2 Overview: Atmosphere & Climate Atmospheric layers Heating at different latitudes Atmospheric convection cells (Hadley, Ferrel, Polar) Coriolis Force Generation of winds Low pressure, wet, convergence High pressure, dry, divergence Climate zones
3 Recall: Atmospheric temp. vs. height Heated from top: ozone absorbs energy Heated at the bottom: where the land is warm
4 Atmospheric layers have different stability STRATOSPHERE: Stable because cool dense air is beneath warm dense air: STRATIFIED CONDITIONS ~19.9% of mass of atm TROPOSPHERE: Unstable because atmosphere is heated from below: CONVECTING CONDITIONS ~80% of mass of atm
5 overall: TROPOSPHERE =the Weather Zone
6 Also in TROPOSPHERE: CONVECTION due to heating from below STRATOSPHERE: STABLE because cool dense air is beneath warm dense air: STRATIFIED CONDITIONS
7 STEPPING BACK: Fundamentally, Why does the Atmosphere circulate at all? What is energy source that sets it in motion?
8 Oceanic motion ultimately derives from the Sun s rays Calvin J. Hamilton NASA
9 Lights Please!
10 Uneven solar heating with latitude Solar energy in high latitudes: Has a larger footprint Is reflected to a greater extent Passes through more atmosphere Therefore, less solar energy per square meter is absorbed at high latitudes than at low latitudes
11 Uneven solar heating with latitude another way to visualize: how high is sun in sky?
12 Recall: basic radiation budget Energy arrives as visible (shortwave) sunlight Reflected solar About 30% is reflected albedo Higher reflection albedo at higher latitudes Earth Incoming visible The remainder leaves as outgoing infrared (longwave) radiation Outgoing infrared *+ GREENHOUSE GASSES : In atm. trap that outgoing long-wave radiation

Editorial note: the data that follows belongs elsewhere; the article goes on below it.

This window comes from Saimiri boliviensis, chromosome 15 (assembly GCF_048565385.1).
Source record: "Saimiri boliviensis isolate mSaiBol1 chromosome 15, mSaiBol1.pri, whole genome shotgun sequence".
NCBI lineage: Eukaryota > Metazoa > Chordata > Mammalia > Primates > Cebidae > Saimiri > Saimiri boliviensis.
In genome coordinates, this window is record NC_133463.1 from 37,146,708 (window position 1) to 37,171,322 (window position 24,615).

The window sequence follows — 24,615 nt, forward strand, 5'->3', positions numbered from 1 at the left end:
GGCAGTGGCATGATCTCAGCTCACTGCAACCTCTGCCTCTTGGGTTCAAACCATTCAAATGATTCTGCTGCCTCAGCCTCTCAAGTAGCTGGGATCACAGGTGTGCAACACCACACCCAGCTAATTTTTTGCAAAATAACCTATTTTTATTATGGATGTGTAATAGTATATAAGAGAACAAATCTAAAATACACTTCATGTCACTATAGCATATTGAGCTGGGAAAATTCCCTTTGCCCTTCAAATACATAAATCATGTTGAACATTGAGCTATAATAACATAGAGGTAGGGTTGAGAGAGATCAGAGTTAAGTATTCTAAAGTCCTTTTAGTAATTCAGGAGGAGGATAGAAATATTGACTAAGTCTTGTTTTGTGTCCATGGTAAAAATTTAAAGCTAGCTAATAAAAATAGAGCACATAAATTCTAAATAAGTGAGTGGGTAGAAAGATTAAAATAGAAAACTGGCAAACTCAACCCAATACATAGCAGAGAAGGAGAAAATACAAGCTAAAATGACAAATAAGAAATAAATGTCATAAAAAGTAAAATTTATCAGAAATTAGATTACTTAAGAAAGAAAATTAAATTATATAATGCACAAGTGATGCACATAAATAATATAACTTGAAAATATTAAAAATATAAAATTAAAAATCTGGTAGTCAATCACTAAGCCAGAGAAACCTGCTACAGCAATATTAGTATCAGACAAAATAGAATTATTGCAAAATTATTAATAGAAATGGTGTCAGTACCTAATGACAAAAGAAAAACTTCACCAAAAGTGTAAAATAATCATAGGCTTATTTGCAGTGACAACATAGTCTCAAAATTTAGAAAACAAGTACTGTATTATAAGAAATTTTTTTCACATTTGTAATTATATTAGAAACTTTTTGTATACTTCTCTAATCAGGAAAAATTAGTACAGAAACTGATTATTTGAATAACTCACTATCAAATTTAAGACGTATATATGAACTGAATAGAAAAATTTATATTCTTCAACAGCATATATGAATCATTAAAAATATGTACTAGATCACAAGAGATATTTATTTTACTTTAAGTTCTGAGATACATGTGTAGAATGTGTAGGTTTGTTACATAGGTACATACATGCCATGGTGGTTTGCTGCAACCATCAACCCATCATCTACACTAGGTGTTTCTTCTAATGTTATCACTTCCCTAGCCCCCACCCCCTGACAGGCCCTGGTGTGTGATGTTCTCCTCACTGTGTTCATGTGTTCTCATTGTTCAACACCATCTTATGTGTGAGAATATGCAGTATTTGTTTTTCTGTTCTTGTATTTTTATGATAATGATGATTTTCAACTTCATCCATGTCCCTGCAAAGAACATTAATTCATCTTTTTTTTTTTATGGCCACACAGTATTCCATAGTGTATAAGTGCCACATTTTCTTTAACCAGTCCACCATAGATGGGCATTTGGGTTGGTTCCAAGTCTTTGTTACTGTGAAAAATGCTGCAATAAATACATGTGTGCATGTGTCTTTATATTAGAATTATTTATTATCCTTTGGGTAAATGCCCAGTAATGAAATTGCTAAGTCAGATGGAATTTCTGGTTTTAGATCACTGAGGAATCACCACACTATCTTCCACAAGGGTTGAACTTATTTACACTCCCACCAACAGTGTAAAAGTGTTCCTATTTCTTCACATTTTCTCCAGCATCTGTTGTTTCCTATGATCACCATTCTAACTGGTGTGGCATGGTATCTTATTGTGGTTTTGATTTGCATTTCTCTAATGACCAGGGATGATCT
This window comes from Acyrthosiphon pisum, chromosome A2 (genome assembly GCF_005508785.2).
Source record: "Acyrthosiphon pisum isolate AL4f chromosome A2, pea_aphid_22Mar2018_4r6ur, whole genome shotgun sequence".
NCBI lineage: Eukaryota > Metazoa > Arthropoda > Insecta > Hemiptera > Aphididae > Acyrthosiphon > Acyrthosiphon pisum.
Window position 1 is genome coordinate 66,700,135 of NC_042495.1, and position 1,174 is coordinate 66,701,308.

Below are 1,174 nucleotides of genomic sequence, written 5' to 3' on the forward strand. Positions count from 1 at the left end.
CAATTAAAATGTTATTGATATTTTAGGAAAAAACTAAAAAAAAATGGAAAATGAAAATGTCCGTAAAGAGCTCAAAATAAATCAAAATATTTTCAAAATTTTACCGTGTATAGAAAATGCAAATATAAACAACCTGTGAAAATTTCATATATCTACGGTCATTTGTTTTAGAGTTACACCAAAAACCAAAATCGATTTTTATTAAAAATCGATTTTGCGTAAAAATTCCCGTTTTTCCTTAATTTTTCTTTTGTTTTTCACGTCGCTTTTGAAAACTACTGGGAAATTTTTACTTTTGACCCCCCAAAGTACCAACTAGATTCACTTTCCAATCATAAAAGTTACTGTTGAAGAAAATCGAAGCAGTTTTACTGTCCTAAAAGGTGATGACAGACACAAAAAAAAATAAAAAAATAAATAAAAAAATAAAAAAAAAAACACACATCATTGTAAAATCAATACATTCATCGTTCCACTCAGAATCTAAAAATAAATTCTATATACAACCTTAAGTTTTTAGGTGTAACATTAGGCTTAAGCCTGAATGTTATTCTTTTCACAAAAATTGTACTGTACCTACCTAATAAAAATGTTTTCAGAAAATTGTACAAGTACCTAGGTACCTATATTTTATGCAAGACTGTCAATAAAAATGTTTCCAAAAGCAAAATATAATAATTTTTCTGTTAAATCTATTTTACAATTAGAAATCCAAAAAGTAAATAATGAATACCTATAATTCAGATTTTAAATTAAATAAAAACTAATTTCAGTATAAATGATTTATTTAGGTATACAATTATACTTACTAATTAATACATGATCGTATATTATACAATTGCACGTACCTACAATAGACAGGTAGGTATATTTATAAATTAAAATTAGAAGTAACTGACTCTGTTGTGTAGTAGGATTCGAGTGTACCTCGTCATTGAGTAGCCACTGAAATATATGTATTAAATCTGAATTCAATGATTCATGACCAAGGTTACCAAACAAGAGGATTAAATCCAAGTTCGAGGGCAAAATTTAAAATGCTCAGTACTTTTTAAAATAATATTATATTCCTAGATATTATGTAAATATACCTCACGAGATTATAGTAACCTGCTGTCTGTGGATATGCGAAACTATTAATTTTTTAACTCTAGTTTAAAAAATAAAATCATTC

13 This basic model does a good job of predicting AVG global temp.. BUT: Do you think it does a good job of predicting the temp at Equator vs. Santa Cruz? Reflected solar Earth Incoming visible Outgoing infrared
14 In a word: NO Reflected solar Earth Incoming visible Outgoing infrared
15 Recall Solar heating imbalance with latitude: 1. Curvature of the Earth s surface (flashlight effect..) 2. Albedo increases with latitude (more snow in N..)
16 Predicts WAY too much heat at Equator (ie, predicts mid-latitudes warmer than they are..) WAY too little heat at poles (ie, predicts them to be colder than they are) Actual- much more EVEN Means: a net heat gain is experienced in low latitudes A net heat loss is experienced in high latitudes?
17 How do we explain the global Heat transfer that must be happening?
18 Recall.. Convection: the soup analogy.!
19 As with earth s crust: its still all about Density If air mass WARMS molecules move more quickly air mass expands DENSITY DECREASES AIR MASS RISES If air mass COOLS molecules move less quickly air mass contracts DENSITY INCREASES AIR MASS SINKS Up in atmosphere
20 Implications of differential warming: Convection in Troposphere*! Warm, low density air rises Cool, high density air sinks Creates circularmoving loop of air (convection cell) Figure 6-5 * remember, this is lower layer that is heated from BELOW
21 One more thing: High vs. Low air Pressures A column of cool, dense air causes high pressure at the surface, which will lead to sinking air A column of warm, less dense air causes low pressure at the surface, which will lead to rising air Figure 6-6
22 A big result of Different Pressure zones: moisture. WIND As air rises, it cools, water condenses, lots of rain Cold sinking air As air sinks, it warms, lots of evaporation Warm rising air LOW Pressure Equator WIND HIGH Pressure 30 N
23 What does water this transport have to do with heat?
24 Water phase changes require enormous energy (in part due to H-bonding) Figure shows latent heat of each water phase change
25 Evaporation (liq.=> gas) removes heat from atm. Rain (gas => liquid) releases heat to atm.
26 So: Basic Global wind patterns RESULT differential heating/cooling. They then redistribute heat due So, thinking about a circulation cell, WHAT WOULD YOU EXPECT THEM TO BE LIKE?
27 To review: Basic Convection Cell